The head of a high-profile organization working to lure Africans home says the time is right for governments and business to work together to encourage more skilled African workers abroad to come back to the continent.
Angel Jones, CEO of Homecoming Revolution, said African economies should be making it as easy as possible for expatriates to make the decision to return.
“Governments can provide fast-tracking policies and incentives for returnees to start a business, plus provide foreign spouses with working permits,” Jones said.
“In South Africa alone there are half a million vacancies for scarce skills, and we know that for every one skilled worker who returns home, five new jobs are created in the formal and informal sectors.”
Homecoming Revolution, which showcases career, property, investment and entrepreneurial opportunities for expatriates in sub-Saharan Africa, has helped almost 360,000 South Africans to return home in the past five years. It has an active database of another 34,000 professionals who are considering moving back.
The organization, which started as an aid agency in 2003 but has since commercialized its operations, has business networks throughout South Africa, Nigeria, Ghana, Uganda and Kenya, and will continue its expansion into other sub-Saharan countries this year.
Jones, a guest speaker at the recent Oxford Africa Conference in the UK, said her team actively targeted professional African expatriates who had at least 3-5 years’ work experience abroad.
Support and Opportunities
“Skilled diaspora are vital for Africa’s prosperity because they return home with global expertise and relationships, real tenacity and a burning passion to make a difference,” she said. “They also have an understanding of the cultural nuances of doing business in their home community – it’s a really powerful combination.”
She said it was important to provide young, skilled Africans with the support and opportunities they needed to help them succeed at home.
“The two factors which are vital for Africa’s success are great leadership and youth development,’ she said.
“While the bulk of our work is focused on physical repatriation, we are also developing programs for the temporary repatriation of skills, such as working holidays, plus virtual repatriation by way of digital mentoring.”
Jones said businesses needed to understand how to maximize their chances of luring first-rate employees from the Diaspora.
“The reasons people return home are family and friends, a sense of purpose and belonging, and lifestyle and career,” she said.
“The trigger points are marriage, and having a first or second child, although we are now also seeing more young graduates return home to a place where they can live a life of success and significance.”
Aly Khan Satchu, CEO Rich Management (Photo: homecomingrevolution.com)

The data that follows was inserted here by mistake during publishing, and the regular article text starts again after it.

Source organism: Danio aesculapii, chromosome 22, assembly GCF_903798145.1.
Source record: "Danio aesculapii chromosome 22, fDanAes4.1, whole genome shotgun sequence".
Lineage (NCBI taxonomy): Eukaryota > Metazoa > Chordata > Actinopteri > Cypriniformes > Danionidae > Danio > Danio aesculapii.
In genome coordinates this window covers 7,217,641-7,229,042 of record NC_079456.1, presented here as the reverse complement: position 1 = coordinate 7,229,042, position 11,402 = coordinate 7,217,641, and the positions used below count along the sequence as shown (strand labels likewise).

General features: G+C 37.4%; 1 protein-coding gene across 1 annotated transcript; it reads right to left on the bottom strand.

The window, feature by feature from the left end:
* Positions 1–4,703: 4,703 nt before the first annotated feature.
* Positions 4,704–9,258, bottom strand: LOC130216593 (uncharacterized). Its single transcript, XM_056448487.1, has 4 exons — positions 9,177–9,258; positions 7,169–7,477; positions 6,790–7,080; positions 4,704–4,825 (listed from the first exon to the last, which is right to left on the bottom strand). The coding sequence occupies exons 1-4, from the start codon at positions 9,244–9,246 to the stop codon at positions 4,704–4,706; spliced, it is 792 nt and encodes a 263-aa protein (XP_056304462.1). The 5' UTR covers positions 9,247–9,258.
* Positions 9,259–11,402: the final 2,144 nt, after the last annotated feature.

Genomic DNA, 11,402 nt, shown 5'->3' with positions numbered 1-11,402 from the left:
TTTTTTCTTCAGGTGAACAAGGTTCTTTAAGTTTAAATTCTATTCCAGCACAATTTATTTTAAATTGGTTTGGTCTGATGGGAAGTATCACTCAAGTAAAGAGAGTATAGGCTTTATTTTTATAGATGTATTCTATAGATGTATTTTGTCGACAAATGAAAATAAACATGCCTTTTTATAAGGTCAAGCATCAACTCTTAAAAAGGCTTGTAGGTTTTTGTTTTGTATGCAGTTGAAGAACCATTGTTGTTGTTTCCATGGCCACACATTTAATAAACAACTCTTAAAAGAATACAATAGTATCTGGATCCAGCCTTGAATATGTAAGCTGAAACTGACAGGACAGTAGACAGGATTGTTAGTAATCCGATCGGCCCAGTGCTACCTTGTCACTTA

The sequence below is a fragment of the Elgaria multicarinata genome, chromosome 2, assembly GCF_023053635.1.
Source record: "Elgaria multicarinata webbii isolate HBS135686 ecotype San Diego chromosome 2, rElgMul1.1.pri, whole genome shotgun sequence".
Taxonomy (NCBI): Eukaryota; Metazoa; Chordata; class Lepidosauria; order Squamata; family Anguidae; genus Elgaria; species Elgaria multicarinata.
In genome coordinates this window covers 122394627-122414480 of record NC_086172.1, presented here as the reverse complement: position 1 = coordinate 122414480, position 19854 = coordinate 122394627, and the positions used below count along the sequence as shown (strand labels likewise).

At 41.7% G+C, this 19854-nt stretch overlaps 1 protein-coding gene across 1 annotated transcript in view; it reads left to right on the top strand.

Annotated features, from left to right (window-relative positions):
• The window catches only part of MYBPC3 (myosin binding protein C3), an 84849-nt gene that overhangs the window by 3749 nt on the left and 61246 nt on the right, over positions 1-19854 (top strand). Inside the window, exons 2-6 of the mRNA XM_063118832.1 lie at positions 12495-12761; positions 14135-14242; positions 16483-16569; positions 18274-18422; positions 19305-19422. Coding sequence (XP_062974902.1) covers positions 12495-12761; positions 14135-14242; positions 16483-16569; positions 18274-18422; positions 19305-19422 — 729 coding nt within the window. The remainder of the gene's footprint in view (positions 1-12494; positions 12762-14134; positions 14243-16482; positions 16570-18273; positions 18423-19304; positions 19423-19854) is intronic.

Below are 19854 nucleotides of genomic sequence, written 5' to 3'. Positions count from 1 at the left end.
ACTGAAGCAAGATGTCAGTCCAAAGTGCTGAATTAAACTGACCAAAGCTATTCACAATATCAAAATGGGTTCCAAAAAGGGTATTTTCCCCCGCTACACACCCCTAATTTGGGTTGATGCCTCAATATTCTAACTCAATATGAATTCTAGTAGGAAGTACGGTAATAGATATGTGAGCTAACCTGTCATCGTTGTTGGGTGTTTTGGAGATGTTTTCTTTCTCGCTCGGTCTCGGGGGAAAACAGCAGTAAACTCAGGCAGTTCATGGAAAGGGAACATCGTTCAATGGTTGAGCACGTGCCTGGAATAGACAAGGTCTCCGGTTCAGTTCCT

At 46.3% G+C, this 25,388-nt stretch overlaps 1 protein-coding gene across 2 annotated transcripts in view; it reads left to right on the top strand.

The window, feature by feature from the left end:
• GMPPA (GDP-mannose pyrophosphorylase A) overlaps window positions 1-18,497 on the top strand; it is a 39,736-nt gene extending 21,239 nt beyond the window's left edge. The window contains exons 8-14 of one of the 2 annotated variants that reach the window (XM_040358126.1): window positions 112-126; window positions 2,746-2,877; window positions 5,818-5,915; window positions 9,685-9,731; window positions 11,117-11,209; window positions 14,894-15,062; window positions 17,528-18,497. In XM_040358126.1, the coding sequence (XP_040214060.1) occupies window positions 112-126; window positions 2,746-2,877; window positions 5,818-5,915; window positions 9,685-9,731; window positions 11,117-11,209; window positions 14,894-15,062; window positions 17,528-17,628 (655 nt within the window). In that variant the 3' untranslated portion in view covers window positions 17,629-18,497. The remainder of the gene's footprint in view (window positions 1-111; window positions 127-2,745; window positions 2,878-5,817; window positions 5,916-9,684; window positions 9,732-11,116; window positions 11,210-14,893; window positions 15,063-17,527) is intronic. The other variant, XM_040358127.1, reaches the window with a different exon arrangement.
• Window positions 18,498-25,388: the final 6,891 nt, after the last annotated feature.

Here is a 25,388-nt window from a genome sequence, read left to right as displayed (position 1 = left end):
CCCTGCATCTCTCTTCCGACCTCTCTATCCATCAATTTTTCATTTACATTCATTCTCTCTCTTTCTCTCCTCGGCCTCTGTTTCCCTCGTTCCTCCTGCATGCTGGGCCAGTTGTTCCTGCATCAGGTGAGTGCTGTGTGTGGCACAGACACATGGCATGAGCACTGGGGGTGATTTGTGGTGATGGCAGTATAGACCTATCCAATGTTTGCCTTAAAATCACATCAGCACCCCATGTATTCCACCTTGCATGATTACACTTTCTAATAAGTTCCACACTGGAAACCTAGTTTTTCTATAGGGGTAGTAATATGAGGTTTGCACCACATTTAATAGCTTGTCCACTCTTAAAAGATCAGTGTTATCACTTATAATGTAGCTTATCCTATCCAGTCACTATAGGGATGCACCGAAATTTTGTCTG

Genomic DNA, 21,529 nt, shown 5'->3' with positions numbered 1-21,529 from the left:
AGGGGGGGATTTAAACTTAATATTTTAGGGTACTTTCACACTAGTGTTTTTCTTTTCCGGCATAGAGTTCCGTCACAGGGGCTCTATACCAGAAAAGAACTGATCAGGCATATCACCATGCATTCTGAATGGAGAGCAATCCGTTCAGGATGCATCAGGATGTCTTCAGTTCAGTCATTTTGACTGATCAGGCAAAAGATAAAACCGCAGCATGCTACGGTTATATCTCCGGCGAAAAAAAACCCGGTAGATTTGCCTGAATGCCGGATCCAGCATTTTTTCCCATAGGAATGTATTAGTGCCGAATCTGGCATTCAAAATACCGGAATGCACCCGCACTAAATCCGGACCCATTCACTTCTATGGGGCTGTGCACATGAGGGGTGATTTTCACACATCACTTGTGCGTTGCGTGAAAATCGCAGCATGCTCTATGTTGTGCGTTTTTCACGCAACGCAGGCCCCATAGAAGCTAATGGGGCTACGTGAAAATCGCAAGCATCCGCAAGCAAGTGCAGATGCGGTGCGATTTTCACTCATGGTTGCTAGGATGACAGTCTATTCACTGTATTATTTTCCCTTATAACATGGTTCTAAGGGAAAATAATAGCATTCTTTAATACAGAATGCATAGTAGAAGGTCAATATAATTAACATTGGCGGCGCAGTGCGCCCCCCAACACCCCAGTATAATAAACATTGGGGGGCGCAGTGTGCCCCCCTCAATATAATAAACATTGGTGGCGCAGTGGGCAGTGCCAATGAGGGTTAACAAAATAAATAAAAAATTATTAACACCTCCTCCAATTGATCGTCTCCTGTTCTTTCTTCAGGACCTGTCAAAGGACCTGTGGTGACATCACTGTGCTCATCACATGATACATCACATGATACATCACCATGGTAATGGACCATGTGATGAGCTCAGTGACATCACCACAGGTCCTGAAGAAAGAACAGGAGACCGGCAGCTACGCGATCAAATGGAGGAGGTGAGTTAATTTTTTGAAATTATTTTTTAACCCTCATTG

Leading Kenyan investment banker and Rich Management Ltd CEO Aly-Khan Satchu is a case in point.
Born in Mombasa, he studied Law at the University of Durham before spending more than 15 years climbing the investment banking ladder in London.
He went on to run global trading desks for Credit Suisse First Boston, and work in the emerging Latin American markets before joining Sumitomo Bank as an MD in 1995, reporting directly to the Chairman Konishi San, and controlling a balance sheet of more than $17 billion.
He later moved to ANZ Investment Bank and then to Dresdner Kleinwort Wasserstein, where he oversaw emerging market financing and short-term interest rates.
In 2006, aged 40, he quit his high-flying international career to return home to Kenya, where he has furthered his wealth investing in local markets.
He says the desire to be part of something and to contribute to the growth and development of the continent proved overwhelming.
“This is a 10-year space – things are absolutely lifting off and one of the things I thought to myself is that the last thing I want is my children to say to me is, ‘Dad, where were you when all this was happening? Why were you sitting in London when it was just lifting off in Africa?’”
“That’s the question that I was scared my kids would ask me and I think, and I’m not wrong, [that] this is the time to be here, this is Africa’s moment in a way which is really exciting.”
He packed his bags and headed home, where he now spearheads Rich Management Ltd.
Angel Jones says Aly-Khan Satchu’s story – and dozens of others like it – can help encourage a new generation of talented, well-trained people to return home.
“Africans need to realize that there will never be a perfect time to come home – we need to keep sharing the stories of those who’ve returned to help inspire others to come,” she says.